Approximate round trip times in milli-seconds:
    Minimum = 1ms, Maximum = 1ms, Average = 1ms


======================

it is just the DNS server name that does not show up ....
As Msallam said above:
<<2. The DNS server does not have an A record for itself (or for the IP 10.10.10.11 if it has several IPs).
>>

the company does not use Windows DNS, it uses infoblox.
something must have been changed, because I used to get the DNS server name when I run Nslookup against any host in the network
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Assisted Solution

by:msallam
msallam earned 250 total points
ID: 38826376
On Infoblox (as with most other DNS servers) the A record for the DNS server is auto-created with any DNS zone created (under a view - if you are using DNS views-).

Just to rule out the possibility that the auto-created record is not the one for the IP (10.10.10.11) - assuming that you your Infoblox is configured to listen on more than one IP -; can you add an A record in the hosts file of the affected machine?

You can check - if it is a local issue or not - by replicating the scenario from another machine (preferably on the same subnet) to know if the problem is from the machine itself or is it a common thing.

Let us know about the results.
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Accepted Solution

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PaciB earned 83 total points
ID: 38826474
Hi,

It's not about a "A" record... it's about a "PTR" record, of if you prefer a reverse DNS record, that sort of record that associate a name to an IP address (a "A" record associates an IP address to a name).

What NSLOOKUP tries to do before launching your DNS request is just to give your the fqdn name of the dns server it will interrogate. So it takes the IP address of the DNS server and makes a reverse DNS query for this address.
So the first lines in the result that say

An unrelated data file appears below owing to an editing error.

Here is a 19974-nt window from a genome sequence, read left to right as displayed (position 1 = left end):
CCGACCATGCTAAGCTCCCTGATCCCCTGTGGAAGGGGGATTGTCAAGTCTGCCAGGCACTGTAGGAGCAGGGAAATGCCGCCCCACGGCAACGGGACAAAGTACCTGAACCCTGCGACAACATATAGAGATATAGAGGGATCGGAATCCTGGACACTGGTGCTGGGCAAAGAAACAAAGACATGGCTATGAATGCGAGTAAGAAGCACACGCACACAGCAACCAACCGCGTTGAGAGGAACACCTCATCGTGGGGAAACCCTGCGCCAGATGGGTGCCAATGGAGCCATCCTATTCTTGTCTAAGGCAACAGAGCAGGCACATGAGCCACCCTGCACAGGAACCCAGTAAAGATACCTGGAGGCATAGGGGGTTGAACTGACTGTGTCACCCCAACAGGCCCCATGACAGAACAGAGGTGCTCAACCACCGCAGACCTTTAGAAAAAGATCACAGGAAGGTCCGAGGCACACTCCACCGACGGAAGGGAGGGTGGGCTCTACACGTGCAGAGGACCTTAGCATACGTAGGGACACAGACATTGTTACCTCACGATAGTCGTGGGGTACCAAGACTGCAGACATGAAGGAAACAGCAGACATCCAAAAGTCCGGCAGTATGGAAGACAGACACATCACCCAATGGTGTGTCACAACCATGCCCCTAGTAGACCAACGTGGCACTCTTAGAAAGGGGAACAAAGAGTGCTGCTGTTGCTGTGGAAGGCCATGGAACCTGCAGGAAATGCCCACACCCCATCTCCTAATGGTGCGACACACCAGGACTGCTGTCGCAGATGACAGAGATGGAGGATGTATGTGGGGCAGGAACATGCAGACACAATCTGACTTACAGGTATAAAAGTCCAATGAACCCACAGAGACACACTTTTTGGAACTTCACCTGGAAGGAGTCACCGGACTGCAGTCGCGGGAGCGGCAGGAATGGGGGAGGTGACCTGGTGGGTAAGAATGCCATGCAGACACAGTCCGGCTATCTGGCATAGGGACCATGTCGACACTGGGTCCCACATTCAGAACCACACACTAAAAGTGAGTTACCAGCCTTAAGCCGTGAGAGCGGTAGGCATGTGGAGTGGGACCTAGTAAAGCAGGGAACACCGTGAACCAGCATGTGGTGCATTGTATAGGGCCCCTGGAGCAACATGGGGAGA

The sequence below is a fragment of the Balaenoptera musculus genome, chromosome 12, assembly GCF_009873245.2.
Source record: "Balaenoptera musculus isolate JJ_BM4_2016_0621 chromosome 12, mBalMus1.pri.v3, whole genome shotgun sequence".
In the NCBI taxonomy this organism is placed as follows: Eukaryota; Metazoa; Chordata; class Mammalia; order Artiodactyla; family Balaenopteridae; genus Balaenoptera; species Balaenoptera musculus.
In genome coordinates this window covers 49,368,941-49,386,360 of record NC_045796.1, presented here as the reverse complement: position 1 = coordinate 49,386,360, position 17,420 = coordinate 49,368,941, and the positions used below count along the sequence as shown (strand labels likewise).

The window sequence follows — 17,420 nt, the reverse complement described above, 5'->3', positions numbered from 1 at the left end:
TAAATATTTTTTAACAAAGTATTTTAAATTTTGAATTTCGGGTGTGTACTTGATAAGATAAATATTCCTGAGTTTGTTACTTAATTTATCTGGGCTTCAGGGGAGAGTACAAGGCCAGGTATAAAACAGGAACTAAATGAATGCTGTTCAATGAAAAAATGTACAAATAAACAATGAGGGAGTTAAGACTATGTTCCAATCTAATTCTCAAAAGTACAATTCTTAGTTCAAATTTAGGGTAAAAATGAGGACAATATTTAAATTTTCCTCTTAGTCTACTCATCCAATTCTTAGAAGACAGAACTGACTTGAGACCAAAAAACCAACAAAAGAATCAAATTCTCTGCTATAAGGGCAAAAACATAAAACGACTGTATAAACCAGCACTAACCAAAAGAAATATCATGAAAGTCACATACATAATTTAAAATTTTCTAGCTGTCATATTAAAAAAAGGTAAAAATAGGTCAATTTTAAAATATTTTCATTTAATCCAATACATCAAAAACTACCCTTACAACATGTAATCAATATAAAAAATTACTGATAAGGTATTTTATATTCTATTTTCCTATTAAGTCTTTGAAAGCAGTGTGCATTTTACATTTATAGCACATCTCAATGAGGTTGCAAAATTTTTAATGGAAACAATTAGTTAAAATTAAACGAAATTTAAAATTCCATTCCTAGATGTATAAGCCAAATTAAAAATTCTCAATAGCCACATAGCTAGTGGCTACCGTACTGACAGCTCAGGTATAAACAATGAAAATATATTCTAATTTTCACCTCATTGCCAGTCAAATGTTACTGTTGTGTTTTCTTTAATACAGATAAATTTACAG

"Server:  UnKnown
Address:  10.10.10.11"
just mean that there is no PTR (reverse DNS) record for this IP address 10.10.10.11 and that NSLOOKUP is unable to give you the name of the DNS server... It's not a big deal anyway because PTR records are not a requirement.
The PTR record as nothing to do with the A record as you can have a A record but no PTR...

So even if your DNS server has its own A records in the DNS zone the NSLOOKUP won't be able to resolve 10.10.10.11 to a name because to do that it needs a reverse DNS record (PTR).
As I said, this is not really important. What is important is that NSLOOKUP is able to resolve the query you asked him. The first 2 lines of the NSLOOKUP answer is not important.
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Expert Comment

by:msallam
ID: 38826722
It is as liorkr, footech and Pac1B stated. Thx for pointing it out.

It is the PTR record is the one that maps an IP to a name.
It is a mistake from my end that I stated and built on it what was stated later. I was a bit busy with other stuff.

This (PTR record) is Auto-created too when you create the relevant reverse-lookup zone on Infoblox.

Check if it the same case for other machines as I proposed in the last post.
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Author Closing Comment

by:jskfan
ID: 38834133
Thank you guys